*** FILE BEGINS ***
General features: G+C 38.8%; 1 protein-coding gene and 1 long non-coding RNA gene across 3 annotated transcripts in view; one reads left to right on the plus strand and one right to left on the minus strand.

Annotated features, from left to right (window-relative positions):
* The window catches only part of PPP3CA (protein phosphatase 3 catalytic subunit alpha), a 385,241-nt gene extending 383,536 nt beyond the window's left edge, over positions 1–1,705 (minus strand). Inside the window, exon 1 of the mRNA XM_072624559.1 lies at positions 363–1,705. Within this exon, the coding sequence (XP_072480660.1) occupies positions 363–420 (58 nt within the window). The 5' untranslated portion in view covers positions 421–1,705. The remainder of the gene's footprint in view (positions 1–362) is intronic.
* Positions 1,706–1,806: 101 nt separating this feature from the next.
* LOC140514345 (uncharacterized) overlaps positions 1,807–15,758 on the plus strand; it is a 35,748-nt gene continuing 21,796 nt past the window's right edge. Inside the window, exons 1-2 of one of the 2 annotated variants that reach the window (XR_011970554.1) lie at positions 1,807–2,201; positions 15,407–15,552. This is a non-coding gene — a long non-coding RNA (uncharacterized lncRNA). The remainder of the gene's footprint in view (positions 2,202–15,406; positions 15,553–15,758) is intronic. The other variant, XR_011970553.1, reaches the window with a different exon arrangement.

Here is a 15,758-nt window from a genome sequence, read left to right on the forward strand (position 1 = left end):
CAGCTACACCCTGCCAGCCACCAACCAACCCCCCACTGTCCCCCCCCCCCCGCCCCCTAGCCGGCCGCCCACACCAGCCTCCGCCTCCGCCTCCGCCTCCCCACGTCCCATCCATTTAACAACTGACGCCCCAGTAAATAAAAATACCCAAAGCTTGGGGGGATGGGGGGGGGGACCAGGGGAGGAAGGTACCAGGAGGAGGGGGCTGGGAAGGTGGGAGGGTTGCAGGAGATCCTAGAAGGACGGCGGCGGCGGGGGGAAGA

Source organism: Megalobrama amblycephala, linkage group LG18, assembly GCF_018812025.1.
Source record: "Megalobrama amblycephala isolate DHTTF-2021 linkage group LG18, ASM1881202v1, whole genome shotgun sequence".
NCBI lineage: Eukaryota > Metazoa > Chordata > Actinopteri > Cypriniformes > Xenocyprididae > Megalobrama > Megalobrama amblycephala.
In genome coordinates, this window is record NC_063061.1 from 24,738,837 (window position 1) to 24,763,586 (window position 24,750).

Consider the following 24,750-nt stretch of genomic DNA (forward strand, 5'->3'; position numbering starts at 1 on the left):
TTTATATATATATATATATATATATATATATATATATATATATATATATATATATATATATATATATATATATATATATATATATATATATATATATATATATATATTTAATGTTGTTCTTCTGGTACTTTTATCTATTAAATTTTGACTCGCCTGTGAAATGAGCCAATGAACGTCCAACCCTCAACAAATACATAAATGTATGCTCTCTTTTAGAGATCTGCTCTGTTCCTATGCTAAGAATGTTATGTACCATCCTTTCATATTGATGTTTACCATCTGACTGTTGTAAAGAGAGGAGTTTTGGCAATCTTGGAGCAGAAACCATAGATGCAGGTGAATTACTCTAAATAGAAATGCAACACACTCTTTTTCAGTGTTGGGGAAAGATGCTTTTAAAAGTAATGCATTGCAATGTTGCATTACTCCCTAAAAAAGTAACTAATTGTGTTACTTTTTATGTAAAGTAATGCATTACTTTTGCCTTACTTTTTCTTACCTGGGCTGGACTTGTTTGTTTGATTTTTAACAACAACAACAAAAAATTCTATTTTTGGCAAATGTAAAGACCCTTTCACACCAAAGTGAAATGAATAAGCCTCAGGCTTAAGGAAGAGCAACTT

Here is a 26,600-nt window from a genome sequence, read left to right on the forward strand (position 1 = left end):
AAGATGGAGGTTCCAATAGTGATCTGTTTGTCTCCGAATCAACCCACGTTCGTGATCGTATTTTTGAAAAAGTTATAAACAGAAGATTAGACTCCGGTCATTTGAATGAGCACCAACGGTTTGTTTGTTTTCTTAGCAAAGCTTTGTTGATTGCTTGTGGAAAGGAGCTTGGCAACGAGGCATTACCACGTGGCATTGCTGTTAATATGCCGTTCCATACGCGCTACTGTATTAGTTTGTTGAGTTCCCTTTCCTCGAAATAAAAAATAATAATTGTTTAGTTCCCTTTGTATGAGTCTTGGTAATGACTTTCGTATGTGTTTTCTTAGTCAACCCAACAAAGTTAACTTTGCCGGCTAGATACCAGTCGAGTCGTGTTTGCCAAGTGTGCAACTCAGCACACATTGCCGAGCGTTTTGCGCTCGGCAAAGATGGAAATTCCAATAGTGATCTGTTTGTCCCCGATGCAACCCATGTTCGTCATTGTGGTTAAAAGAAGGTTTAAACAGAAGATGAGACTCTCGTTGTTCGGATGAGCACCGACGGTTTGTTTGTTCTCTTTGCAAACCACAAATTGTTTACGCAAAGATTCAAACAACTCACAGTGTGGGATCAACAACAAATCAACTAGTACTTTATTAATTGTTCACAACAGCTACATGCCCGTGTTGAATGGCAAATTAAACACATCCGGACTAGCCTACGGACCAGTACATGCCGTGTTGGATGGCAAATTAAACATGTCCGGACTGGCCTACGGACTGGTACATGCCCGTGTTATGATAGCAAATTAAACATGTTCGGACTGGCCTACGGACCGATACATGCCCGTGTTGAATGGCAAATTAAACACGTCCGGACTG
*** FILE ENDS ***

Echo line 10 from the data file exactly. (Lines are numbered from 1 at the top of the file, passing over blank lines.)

NCBI lineage: Eukaryota > Metazoa > Chordata > Actinopteri > Cypriniformes > Xenocyprididae > Megalobrama > Megalobrama amblycephala.